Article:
How to Pack Only a Carry-On |

Packing Only the Essentials: The Carry-On Guide blog: Packing Only the Essentials: The Carry-On Guide

Packing just a carry-on may seem farfetched if you are traveling abroad or for an extended period. However, with checked baggage fees on the rise and incentives like priority boarding for light travelers, more and more airplane passengers are opting for simplistic baggage. Whether you are trying to travel like a minimalist, attempting to avoid extra fees by airlines or just want to enjoy the convenience of packing light, the below guide can help you choose the basics when gathering belongings for a trip.

Step 1: Preliminary Research

Before assembling your clothes and personal items to pack, the team at recommends checking the weather forecast of your destination and the carry-on limitations of the airline. This can prepare you for unexpected rain or humidity. If you do not own clothes to match the conditions, plan to make the purchase on the trip to save packing space, as well as to double as a souvenir. Likewise, verifying the airline’s current size and weight restrictions can save you later frustration when you check in. If you look into the airline’s baggage policies, you may realize you can bring a carry-on as well as a personal item, such as a laptop bag or purse. Travelers should also review their travel itinerary’s important events such as planned hikes, business meetings or formal affairs that require specific considerations.

Step 2: Clothing Choices

Most travelers believe they need an outfit for each day of travel. However, there are ways to create diverse looks without bringing half of your wardrobe. By choosing color-coordinated and neutral garments to interchange, you can recycle pieces to fashion different outfits. For jetsetters traveling for longer than seven days, the team at suggests doing a load of laundry at your travel destination for a week’s worth of freshly cleaned provisions. While keeping in mind the clothing worn on the plane, travelers should limit packed clothing to:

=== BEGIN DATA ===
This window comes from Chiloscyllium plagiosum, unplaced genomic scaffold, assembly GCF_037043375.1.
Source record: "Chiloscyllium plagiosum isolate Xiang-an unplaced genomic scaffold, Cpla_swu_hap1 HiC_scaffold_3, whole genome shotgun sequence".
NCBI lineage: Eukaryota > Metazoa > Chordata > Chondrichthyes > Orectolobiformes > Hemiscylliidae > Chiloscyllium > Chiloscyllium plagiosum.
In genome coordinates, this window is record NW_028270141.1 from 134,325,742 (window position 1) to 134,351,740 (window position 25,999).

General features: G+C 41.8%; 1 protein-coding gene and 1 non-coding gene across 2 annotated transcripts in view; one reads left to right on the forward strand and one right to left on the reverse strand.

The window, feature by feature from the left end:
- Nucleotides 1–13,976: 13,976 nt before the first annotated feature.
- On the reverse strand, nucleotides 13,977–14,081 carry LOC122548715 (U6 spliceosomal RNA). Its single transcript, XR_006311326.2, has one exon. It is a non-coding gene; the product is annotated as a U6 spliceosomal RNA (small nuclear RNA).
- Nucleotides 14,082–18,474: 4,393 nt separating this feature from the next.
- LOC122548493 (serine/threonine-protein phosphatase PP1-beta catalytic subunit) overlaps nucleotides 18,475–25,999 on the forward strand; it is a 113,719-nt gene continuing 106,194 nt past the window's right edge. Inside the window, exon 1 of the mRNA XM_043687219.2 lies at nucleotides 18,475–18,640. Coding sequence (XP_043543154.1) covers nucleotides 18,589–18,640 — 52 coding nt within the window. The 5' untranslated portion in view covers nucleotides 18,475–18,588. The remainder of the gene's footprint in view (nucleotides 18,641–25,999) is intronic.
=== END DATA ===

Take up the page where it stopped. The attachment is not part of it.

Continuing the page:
• One pair of shoes (that can be worn with multiple outfits).
  • Two pairs of pants/bottoms.
  • Three shirts/tops (that can be dressed up or down).
  • Five days of underwear and socks (one bra).
  • Scarves, gloves and a bathing suit, as required.

If possible, select multipurpose items like reversible clothing or a sarong, which can quadruple as a bathing suit cover up, a dress, a scarf and a head covering for religious places (see “Common Etiquette Mistakes to Avoid Around the World”). If you are traveling to a location with a highly variable climate, consider purchasing dual-purpose clothing, such as shorts with zipper extensions which make them into pants. Wear (or carry) heavier items like jackets and boots on the plane to save packing space.

Step 3: Personal Items

The team at advises travelers to consider the purpose of the trip and to limit the number of nonessential items in their luggage. For instance, if you are planning on backpacking through Nepal, you can skip the heels and hair curler and instead pack sneakers and antiperspirant. Basic personal items may include:

  • Cosmetics (consider multipacks).
  • Deodorant and a toothbrush (travel size).
  • Phone or laptop chargers as well as a travel adaptor (fewer electronics, fewer chargers).
  • Prescription eyewear and medications (original containers).

What you do not pack is as important as what you do pack. If you are planning to stay in a hotel, with family or friends, you do not need to bring travel-size toiletries. Bringing valuables like jewelry may also be unwise when traveling to certain sketchy areas. Furthermore, some travelers bring “just in case” items that they never even use during the trip. Items to not bring (because you do not need them or because you can purchase them while abroad) include:

  • Magazines and books.
  • Multiple guidebooks.
  • Over-the-counter pain relievers and medication.
  • Razors and toiletries typically provided in hotels.

Step 4: Packing

First, keep your important documents like your boarding pass, reservations, identification and passport in a safe but accessible area. Likewise, keep toiletries located in a sealed bag close to the opening of your baggage, as this will make security checks easier and faster. Rather than folding garments, the team at recommends rolling your clothes, which uses less space while minimizing wrinkles. Another trick to avoiding creases from packing is to roll or fold clothing together to create cushion from stress pleating. Maximize your available packing space by utilizing the insides of shoes and by wrapping clothes around fragile items.